What my original concept did not envisage, was that the central figure would lose her head during the process of painting her and leave no room for me to rectify the problem; but once over the shock I could see that it had become a scene of transcendence, answering my original question – ‘how can one hold suffering and celebration of life at the same time’ – she had resurrected. It was a miracle indeed; and so I called the painting the ‘Female Resurrection’ – a transcendent image of suffering and transformation.
I think I was also marking a spiritual crossover in my life that linked many aspects of my Authentic Self that lay beyond words, but even so, this painting created tremendous guilt for me as I felt a traitor to my own cultural heritage – betraying my roots by putting myself (if you like – the central figure) replicating that of Jesus, on the cross; and as if that wasn’t upsetting enough, as I was researching the symbol of the cross, I found that the Aramaic root of Jesus; was Isa.
Oh my God !!!!!!
In this memoir I would like to share some of the evolutions I have lived through in the process of becoming my True Self, having started my life as a rank outsider in so many ways. Some of these evolutions included actor, artist, arts psychotherapist, lost child, lost adolescent and lost woman. In so doing, I reveal how I journeyed from a False Self to a more authentic one, a condition I see in my work as an arts psychotherapist, often thinly disguised beneath a veil of depression, anxiety and loneliness, or what I call the ‘blank canvas’, where words may not easily be found.
In the first two decades, I describe what conditions contributed to my False Self and how in the next two decades I take on the role of ‘actor in both my personal and professional life while connecting to my True Self in my fifth decade while facing an actual blank canvas in my studio – a process that finally led to my signature painting ‘The Female Resurrection’.
Connecting with my creative self-expression has held my sanity in check throughout the decades, although I cannot deny how difficult this journey has been. I describe how, during my fifth decade, I paint some 450 paintings, without having had any prior art experience. How in my early 60s I complete a Masters Degree in Arts and Psychotherapy, without an A-Level to my name, having failed academically throughout my schooling; and how I have a whole new career as an Arts Psychotherapist in my seventh decade. In my eighth decade, I end up back on stage in a musical production based on Susie Orbach’s book Fat is A Feminist Issue, and receive an invitation from my local MP to sing a song in Parliament I wrote some 50 years ago on the subject of the climate crisis, although having no conscious idea at the time that this subject would become a future emergency.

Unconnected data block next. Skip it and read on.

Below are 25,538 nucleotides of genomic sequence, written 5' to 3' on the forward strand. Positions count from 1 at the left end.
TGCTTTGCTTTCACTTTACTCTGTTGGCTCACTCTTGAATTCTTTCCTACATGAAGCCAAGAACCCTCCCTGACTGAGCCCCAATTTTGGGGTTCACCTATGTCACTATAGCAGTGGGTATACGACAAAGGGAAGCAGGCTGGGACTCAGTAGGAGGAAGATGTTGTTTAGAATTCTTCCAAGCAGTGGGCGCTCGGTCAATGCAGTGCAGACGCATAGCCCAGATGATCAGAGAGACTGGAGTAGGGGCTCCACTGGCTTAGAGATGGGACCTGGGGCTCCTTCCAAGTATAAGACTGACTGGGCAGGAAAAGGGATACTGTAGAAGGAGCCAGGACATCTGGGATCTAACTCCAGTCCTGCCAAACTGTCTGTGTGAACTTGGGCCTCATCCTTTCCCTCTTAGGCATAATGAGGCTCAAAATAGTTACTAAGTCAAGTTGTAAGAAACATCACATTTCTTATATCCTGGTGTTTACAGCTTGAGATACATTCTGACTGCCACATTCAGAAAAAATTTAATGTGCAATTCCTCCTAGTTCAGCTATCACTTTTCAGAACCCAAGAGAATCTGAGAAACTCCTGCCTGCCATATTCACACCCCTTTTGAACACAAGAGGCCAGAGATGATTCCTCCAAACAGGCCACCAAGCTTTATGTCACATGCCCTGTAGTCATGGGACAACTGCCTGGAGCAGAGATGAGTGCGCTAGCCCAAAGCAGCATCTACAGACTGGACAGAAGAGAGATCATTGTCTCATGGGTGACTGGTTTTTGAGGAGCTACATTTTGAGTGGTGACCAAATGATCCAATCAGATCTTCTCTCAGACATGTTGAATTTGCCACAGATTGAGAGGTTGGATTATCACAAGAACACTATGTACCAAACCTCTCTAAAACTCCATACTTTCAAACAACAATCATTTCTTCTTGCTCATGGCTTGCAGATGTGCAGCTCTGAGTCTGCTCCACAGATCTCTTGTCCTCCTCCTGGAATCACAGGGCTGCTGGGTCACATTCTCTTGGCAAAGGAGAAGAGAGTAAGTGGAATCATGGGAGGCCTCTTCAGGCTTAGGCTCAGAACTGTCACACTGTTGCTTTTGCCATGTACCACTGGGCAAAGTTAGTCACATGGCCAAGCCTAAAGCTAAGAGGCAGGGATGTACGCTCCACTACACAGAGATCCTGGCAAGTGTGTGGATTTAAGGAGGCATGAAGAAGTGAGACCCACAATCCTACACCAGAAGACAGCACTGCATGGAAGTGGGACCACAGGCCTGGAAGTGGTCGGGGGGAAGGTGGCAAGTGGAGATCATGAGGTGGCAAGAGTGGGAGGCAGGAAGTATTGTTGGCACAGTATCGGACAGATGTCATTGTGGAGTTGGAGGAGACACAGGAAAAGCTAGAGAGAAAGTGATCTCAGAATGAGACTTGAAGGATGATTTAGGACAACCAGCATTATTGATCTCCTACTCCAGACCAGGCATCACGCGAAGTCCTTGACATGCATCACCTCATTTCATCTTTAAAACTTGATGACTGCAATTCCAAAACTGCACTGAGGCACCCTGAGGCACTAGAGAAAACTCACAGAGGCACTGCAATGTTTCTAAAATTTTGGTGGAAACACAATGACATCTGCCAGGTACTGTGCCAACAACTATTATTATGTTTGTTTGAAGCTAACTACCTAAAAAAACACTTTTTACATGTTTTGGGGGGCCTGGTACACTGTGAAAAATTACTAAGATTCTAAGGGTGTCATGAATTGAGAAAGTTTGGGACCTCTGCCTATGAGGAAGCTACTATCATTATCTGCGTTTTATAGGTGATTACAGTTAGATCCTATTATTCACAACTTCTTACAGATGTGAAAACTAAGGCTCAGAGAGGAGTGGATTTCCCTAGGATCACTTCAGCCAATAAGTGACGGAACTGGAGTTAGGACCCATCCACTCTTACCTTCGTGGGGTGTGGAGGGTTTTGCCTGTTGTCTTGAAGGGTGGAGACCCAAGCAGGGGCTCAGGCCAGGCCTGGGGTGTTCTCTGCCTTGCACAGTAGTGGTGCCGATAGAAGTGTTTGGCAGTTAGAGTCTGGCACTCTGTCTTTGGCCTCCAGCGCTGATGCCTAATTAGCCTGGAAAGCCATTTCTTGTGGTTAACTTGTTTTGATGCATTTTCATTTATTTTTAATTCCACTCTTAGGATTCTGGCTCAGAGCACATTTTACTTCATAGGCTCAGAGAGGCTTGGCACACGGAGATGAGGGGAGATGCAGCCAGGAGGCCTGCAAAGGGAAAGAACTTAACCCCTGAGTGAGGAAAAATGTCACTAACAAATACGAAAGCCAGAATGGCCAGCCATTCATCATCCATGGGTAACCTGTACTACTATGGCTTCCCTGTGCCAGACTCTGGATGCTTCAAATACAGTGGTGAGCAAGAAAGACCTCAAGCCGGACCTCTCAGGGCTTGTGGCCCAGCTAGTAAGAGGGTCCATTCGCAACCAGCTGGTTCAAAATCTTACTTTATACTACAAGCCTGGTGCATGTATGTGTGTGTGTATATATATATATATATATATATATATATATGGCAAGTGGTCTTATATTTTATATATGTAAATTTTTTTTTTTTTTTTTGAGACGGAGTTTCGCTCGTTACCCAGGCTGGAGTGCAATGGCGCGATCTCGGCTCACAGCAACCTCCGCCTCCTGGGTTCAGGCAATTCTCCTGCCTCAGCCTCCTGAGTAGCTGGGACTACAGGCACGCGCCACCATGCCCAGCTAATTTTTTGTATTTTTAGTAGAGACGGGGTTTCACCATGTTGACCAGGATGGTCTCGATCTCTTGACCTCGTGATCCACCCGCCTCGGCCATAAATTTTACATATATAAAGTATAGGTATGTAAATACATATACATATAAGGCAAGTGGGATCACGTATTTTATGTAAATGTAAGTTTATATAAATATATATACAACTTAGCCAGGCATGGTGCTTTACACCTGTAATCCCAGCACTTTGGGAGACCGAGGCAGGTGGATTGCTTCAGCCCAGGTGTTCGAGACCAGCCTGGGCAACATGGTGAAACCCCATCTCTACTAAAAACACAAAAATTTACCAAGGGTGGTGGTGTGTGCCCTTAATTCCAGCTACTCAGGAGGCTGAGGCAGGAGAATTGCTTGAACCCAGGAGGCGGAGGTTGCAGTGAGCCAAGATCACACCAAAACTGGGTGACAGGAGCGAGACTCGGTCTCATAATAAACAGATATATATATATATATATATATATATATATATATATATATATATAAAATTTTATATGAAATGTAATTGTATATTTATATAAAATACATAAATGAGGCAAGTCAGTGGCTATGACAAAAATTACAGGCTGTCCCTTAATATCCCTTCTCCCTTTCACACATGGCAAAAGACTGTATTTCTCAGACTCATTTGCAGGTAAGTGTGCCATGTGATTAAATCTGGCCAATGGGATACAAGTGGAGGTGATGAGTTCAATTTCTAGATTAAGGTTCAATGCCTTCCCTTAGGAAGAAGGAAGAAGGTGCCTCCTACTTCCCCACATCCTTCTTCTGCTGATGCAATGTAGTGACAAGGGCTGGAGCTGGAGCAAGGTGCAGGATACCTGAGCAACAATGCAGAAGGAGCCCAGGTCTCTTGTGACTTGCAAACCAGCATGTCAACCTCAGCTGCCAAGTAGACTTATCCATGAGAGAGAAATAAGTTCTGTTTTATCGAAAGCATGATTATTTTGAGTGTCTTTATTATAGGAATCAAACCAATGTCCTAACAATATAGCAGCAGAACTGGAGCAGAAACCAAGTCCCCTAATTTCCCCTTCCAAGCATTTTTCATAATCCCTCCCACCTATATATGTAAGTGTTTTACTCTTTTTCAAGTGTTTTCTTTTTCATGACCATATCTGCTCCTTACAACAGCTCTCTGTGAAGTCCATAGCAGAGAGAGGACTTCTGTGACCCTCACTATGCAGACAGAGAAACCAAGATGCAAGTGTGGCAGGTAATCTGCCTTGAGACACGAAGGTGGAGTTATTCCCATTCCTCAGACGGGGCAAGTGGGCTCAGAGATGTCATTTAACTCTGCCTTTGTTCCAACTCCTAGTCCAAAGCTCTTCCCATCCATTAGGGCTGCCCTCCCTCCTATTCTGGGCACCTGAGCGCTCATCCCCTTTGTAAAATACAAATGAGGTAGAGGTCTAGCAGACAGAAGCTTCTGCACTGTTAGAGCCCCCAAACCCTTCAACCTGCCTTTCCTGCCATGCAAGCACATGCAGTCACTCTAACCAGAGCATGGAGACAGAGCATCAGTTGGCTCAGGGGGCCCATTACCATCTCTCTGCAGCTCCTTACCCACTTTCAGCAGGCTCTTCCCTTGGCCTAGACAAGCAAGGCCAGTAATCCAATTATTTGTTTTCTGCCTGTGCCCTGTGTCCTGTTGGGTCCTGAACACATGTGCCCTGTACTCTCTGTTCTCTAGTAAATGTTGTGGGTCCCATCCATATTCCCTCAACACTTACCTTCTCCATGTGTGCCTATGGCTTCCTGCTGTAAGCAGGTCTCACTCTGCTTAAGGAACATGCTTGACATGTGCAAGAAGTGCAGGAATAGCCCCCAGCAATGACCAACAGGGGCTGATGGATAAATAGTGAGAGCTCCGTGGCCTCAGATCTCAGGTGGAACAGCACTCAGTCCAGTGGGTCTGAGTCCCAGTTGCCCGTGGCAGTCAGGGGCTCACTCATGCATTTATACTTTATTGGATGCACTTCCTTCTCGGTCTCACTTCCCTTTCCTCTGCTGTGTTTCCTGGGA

Conversations with A Blank Canvas is a story about change and evolution in which I strive to offer motivation and hope for healing and transformation to others. In brief, you could say that it’s a celebration of life, complexity and freedom.
In coming to terms with the trauma in my own personal and cultural history I can find my voice at long last when for so long the authentic me had been invisible and silenced in the effort to fit in and belong within the cultural and female roles expected of me, and yet not being able to do so.